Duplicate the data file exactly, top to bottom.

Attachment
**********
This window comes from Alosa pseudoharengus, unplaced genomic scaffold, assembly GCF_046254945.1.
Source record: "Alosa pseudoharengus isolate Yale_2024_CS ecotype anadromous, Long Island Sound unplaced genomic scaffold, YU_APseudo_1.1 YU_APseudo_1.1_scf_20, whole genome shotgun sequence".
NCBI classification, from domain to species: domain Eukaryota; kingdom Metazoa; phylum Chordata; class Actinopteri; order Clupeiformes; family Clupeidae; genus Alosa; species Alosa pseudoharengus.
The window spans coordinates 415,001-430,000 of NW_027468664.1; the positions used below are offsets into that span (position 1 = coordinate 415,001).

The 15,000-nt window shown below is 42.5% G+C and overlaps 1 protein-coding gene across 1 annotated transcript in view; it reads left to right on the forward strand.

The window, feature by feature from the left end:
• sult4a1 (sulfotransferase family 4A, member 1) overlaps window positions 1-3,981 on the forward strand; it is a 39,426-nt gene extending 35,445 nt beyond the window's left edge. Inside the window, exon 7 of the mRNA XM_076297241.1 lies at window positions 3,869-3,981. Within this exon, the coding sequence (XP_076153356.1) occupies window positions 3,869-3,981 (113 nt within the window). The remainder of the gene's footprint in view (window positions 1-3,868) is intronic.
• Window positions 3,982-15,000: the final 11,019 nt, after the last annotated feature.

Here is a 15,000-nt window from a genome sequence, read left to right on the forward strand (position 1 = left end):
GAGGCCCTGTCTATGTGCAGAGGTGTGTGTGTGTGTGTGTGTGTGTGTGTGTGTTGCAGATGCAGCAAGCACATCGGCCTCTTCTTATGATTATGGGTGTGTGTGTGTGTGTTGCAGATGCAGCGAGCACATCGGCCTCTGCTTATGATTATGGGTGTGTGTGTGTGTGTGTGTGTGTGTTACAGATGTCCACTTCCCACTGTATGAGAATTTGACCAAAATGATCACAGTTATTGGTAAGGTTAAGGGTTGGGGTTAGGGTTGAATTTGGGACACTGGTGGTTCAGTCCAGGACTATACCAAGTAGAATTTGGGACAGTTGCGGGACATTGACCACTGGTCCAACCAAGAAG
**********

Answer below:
This window comes from Alosa pseudoharengus, unplaced genomic scaffold, assembly GCF_046254945.1.
Source record: "Alosa pseudoharengus isolate Yale_2024_CS ecotype anadromous, Long Island Sound unplaced genomic scaffold, YU_APseudo_1.1 YU_APseudo_1.1_scf_20, whole genome shotgun sequence".
NCBI classification, from domain to species: domain Eukaryota; kingdom Metazoa; phylum Chordata; class Actinopteri; order Clupeiformes; family Clupeidae; genus Alosa; species Alosa pseudoharengus.
The window spans coordinates 415,001-430,000 of NW_027468664.1; the positions used below are offsets into that span (position 1 = coordinate 415,001).

The 15,000-nt window shown below is 42.5% G+C and overlaps 1 protein-coding gene across 1 annotated transcript in view; it reads left to right on the forward strand.

The window, feature by feature from the left end:
• sult4a1 (sulfotransferase family 4A, member 1) overlaps window positions 1-3,981 on the forward strand; it is a 39,426-nt gene extending 35,445 nt beyond the window's left edge. Inside the window, exon 7 of the mRNA XM_076297241.1 lies at window positions 3,869-3,981. Within this exon, the coding sequence (XP_076153356.1) occupies window positions 3,869-3,981 (113 nt within the window). The remainder of the gene's footprint in view (window positions 1-3,868) is intronic.
• Window positions 3,982-15,000: the final 11,019 nt, after the last annotated feature.

Here is a 15,000-nt window from a genome sequence, read left to right on the forward strand (position 1 = left end):
GAGGCCCTGTCTATGTGCAGAGGTGTGTGTGTGTGTGTGTGTGTGTGTGTGTGTTGCAGATGCAGCAAGCACATCGGCCTCTTCTTATGATTATGGGTGTGTGTGTGTGTGTTGCAGATGCAGCGAGCACATCGGCCTCTGCTTATGATTATGGGTGTGTGTGTGTGTGTGTGTGTGTGTTACAGATGTCCACTTCCCACTGTATGAGAATTTGACCAAAATGATCACAGTTATTGGTAAGGTTAAGGGTTGGGGTTAGGGTTGAATTTGGGACACTGGTGGTTCAGTCCAGGACTATACCAAGTAGAATTTGGGACAGTTGCGGGACATTGACCACTGGTCCAACCAAGAAG